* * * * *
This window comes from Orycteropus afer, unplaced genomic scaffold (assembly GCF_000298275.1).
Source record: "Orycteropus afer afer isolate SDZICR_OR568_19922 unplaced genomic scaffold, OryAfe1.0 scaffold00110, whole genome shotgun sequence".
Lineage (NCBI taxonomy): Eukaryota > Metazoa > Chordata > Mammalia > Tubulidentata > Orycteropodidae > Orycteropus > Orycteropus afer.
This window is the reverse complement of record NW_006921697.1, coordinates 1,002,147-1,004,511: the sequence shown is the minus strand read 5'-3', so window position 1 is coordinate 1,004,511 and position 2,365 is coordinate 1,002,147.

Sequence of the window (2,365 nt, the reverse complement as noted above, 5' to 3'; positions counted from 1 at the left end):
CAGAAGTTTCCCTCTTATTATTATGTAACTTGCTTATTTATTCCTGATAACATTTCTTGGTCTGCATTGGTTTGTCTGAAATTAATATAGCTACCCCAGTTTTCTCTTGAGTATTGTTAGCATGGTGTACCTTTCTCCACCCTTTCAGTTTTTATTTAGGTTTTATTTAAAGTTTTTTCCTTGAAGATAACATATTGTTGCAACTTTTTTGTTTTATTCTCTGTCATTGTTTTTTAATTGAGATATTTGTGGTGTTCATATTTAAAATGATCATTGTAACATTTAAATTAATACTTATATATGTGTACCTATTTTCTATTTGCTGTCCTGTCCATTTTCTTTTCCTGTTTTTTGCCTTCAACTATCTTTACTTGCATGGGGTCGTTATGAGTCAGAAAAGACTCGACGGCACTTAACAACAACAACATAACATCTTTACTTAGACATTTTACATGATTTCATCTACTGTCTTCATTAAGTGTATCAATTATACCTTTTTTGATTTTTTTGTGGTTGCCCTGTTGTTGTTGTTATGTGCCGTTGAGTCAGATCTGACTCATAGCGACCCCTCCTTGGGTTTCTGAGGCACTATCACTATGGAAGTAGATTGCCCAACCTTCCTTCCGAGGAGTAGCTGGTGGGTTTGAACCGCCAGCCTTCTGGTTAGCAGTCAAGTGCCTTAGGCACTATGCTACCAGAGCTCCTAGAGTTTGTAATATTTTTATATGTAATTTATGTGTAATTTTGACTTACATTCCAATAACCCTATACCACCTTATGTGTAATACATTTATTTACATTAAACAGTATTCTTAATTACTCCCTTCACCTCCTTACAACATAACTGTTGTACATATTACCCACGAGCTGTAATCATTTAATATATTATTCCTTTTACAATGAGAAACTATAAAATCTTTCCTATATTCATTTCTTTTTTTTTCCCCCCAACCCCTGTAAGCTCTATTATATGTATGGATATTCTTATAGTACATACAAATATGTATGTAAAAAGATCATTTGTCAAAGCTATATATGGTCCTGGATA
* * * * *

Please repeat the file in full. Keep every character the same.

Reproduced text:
This window comes from Orycteropus afer, unplaced genomic scaffold (assembly GCF_000298275.1).
Source record: "Orycteropus afer afer isolate SDZICR_OR568_19922 unplaced genomic scaffold, OryAfe1.0 scaffold00110, whole genome shotgun sequence".
Lineage (NCBI taxonomy): Eukaryota > Metazoa > Chordata > Mammalia > Tubulidentata > Orycteropodidae > Orycteropus > Orycteropus afer.
This window is the reverse complement of record NW_006921697.1, coordinates 1,002,147-1,004,511: the sequence shown is the minus strand read 5'-3', so window position 1 is coordinate 1,004,511 and position 2,365 is coordinate 1,002,147.

Sequence of the window (2,365 nt, the reverse complement as noted above, 5' to 3'; positions counted from 1 at the left end):
CAGAAGTTTCCCTCTTATTATTATGTAACTTGCTTATTTATTCCTGATAACATTTCTTGGTCTGCATTGGTTTGTCTGAAATTAATATAGCTACCCCAGTTTTCTCTTGAGTATTGTTAGCATGGTGTACCTTTCTCCACCCTTTCAGTTTTTATTTAGGTTTTATTTAAAGTTTTTTCCTTGAAGATAACATATTGTTGCAACTTTTTTGTTTTATTCTCTGTCATTGTTTTTTAATTGAGATATTTGTGGTGTTCATATTTAAAATGATCATTGTAACATTTAAATTAATACTTATATATGTGTACCTATTTTCTATTTGCTGTCCTGTCCATTTTCTTTTCCTGTTTTTTGCCTTCAACTATCTTTACTTGCATGGGGTCGTTATGAGTCAGAAAAGACTCGACGGCACTTAACAACAACAACATAACATCTTTACTTAGACATTTTACATGATTTCATCTACTGTCTTCATTAAGTGTATCAATTATACCTTTTTTGATTTTTTTGTGGTTGCCCTGTTGTTGTTGTTATGTGCCGTTGAGTCAGATCTGACTCATAGCGACCCCTCCTTGGGTTTCTGAGGCACTATCACTATGGAAGTAGATTGCCCAACCTTCCTTCCGAGGAGTAGCTGGTGGGTTTGAACCGCCAGCCTTCTGGTTAGCAGTCAAGTGCCTTAGGCACTATGCTACCAGAGCTCCTAGAGTTTGTAATATTTTTATATGTAATTTATGTGTAATTTTGACTTACATTCCAATAACCCTATACCACCTTATGTGTAATACATTTATTTACATTAAACAGTATTCTTAATTACTCCCTTCACCTCCTTACAACATAACTGTTGTACATATTACCCACGAGCTGTAATCATTTAATATATTATTCCTTTTACAATGAGAAACTATAAAATCTTTCCTATATTCATTTCTTTTTTTTTCCCCCCAACCCCTGTAAGCTCTATTATATGTATGGATATTCTTATAGTACATACAAATATGTATGTAAAAAGATCATTTGTCAAAGCTATATATGGTCCTGGATA